Sunday, June 2, 2013


As soon as Kerala receives the rains, and the world maps of the weather announcers shows its raining in various parts of the world and the Southern hemisphere is enjoying its winter, I realise that Delhi at 44 degrees centigrade is my fate. Yes, the Laburnums are out, I remember to say Tarbhuz instead of Kharbhuz to the grocer, the  raw mangos have been distilled into cooling drinks, countless bel have been pulped into sharbat. The leechis have arrived, and the occasional visitor will look for limejuice instead of tea, but what I really remember are doing exams in Delhi University in the month of May. This year the exams are continuing into June.
In 1974, and for the three years that went into a B.A in Sociology in Delhi University, I would write the exams in a room which was open to the summer wind called the Loo. These are the hot dusty winds of May, which often run into June as well. I never survived them. I would go into the exam hall, and my mind would just go blank with the heat. Being good at my subject was not enough, one had to have the will to sit through 40 degrees C and write the answers to  five questions. If you got less than 58 percent, you could not become a lecturer in a University. How hard it was, and I had my first attack of multiple sclerosis, undiagnosed for twenty five years after that, in the exam hall. I couldn't remember a thing. I felt waves of heat, then waves of cold. I ran to Janakiamma, the principal of Miranda House, who arranged a writer. My hands had lost their function.  After the exams were over, my mother took me to Irwin Hospital and the physician said " I cannot find anything wrong with her, see she takes Vitamin B".
 I shifted to JNU because I dreaded the idea of doing 8 papers in one year cumulatively, since DU in the year 1979  had become a terror story of cumulative exams. JNU was very charming, and the teaching was intense, the teachers had interests in the Nation State, of which I had not much idea, since in MH there was no Union, and we were a rag tag bunch interested in  Woodstock and Bertolt Brecht, the extremities of the Emergency being muffled by the Establishment. JNU was a new world, but the heat remained the same, much worse, because at that time there were no trees, we were on a moon landscape, which suddenly came alive in the monsoon with wild flowers. I have never been so happy as I was in those two years, alone, with my books and a steady guy who came to see me twice a week whom I married when I finished my M.A. The summer however remained abrasive. Exams however got over by 5th of May. Unlike Delhi University students who started to pale and wilt in the ongoing density of written exams, we were all home for the summers.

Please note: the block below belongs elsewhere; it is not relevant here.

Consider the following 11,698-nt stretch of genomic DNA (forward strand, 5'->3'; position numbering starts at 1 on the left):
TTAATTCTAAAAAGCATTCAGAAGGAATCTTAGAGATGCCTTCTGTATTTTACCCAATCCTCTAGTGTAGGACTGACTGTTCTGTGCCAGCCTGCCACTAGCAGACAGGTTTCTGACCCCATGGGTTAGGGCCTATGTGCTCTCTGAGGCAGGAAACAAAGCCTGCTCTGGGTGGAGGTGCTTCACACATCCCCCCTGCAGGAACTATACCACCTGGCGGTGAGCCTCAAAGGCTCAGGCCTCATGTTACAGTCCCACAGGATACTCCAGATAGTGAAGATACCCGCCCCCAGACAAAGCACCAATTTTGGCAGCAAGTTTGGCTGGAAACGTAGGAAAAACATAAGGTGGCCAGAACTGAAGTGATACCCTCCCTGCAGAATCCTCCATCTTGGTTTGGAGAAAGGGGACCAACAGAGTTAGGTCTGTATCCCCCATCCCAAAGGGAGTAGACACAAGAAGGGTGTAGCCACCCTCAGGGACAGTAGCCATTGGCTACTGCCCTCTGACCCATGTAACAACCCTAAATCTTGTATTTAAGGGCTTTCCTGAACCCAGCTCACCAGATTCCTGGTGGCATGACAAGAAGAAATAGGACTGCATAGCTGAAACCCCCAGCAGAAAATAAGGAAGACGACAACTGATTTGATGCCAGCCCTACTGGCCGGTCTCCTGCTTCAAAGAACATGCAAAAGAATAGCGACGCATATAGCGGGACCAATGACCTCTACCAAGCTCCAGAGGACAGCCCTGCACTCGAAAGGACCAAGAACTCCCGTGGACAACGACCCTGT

After my first child was born, I got a job at Hindu College in Delhi University, teaching Sociology. I was twenty seven years old, and writing a thesis, as well as looking after the baby. And yes, along with teaching duties, was twenty seven hours of invigilation. Again, the students were writing an exam in a room with open windows, no desert coolers, sometimes the electricity went off, the water man with tepid water from dysfunctional coolers would come around and the young scholars would write away for three hours loyal to the world of ideas.
I understand that Delhi University which has all my loyalty even now, though I returned to my beloved alma mater JNU, still has its exams without facilitating young people to survive the terrible summer. Four years for a BA in the new system, will mean one more year of battling that summer heat for no known reason other than some people have been to America for a BA and are nostalgic for their experiences in a Western country. For people like myself, an opportunity to study abroad was never possible, and having a degree from India was what made us proud to be Indians. As soon as we left the exam hall, we got ourselves something cold to drink, and ate cholae kulcha from the vendor, Immunities were good. The bhel puri man outside Miranda House set up his stall the year I joined in 1974, and was still there decades later. Summer has me in its grip, I think I'll take another trip.